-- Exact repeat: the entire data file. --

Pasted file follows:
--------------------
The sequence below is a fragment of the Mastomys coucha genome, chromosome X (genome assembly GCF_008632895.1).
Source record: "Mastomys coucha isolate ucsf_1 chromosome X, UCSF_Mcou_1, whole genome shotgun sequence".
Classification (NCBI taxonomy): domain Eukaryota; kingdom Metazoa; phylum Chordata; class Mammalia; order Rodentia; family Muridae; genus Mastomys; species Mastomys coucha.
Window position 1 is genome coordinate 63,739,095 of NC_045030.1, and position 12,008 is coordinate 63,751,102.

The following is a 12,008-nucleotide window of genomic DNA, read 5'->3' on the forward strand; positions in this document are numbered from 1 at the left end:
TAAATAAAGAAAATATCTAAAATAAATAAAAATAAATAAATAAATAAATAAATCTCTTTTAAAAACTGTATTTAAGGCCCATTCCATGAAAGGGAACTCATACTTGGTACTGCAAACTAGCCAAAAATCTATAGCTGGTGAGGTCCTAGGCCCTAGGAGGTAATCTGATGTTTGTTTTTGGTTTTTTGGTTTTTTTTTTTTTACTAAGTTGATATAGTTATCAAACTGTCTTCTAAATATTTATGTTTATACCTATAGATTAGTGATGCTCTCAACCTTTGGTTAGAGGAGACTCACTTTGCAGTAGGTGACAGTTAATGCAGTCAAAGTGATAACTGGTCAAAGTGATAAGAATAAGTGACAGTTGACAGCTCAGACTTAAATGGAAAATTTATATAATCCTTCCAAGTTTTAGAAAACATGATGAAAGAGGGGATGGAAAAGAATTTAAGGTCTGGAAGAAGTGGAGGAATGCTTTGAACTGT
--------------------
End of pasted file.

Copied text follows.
The sequence below is a fragment of the Mastomys coucha genome, chromosome X (genome assembly GCF_008632895.1).
Source record: "Mastomys coucha isolate ucsf_1 chromosome X, UCSF_Mcou_1, whole genome shotgun sequence".
Classification (NCBI taxonomy): domain Eukaryota; kingdom Metazoa; phylum Chordata; class Mammalia; order Rodentia; family Muridae; genus Mastomys; species Mastomys coucha.
Window position 1 is genome coordinate 63,739,095 of NC_045030.1, and position 12,008 is coordinate 63,751,102.

The following is a 12,008-nucleotide window of genomic DNA, read 5'->3' on the forward strand; positions in this document are numbered from 1 at the left end:
TAAATAAAGAAAATATCTAAAATAAATAAAAATAAATAAATAAATAAATAAATCTCTTTTAAAAACTGTATTTAAGGCCCATTCCATGAAAGGGAACTCATACTTGGTACTGCAAACTAGCCAAAAATCTATAGCTGGTGAGGTCCTAGGCCCTAGGAGGTAATCTGATGTTTGTTTTTGGTTTTTTGGTTTTTTTTTTTTTACTAAGTTGATATAGTTATCAAACTGTCTTCTAAATATTTATGTTTATACCTATAGATTAGTGATGCTCTCAACCTTTGGTTAGAGGAGACTCACTTTGCAGTAGGTGACAGTTAATGCAGTCAAAGTGATAACTGGTCAAAGTGATAAGAATAAGTGACAGTTGACAGCTCAGACTTAAATGGAAAATTTATATAATCCTTCCAAGTTTTAGAAAACATGATGAAAGAGGGGATGGAAAAGAATTTAAGGTCTGGAAGAAGTGGAGGAATGCTTTGAACTGT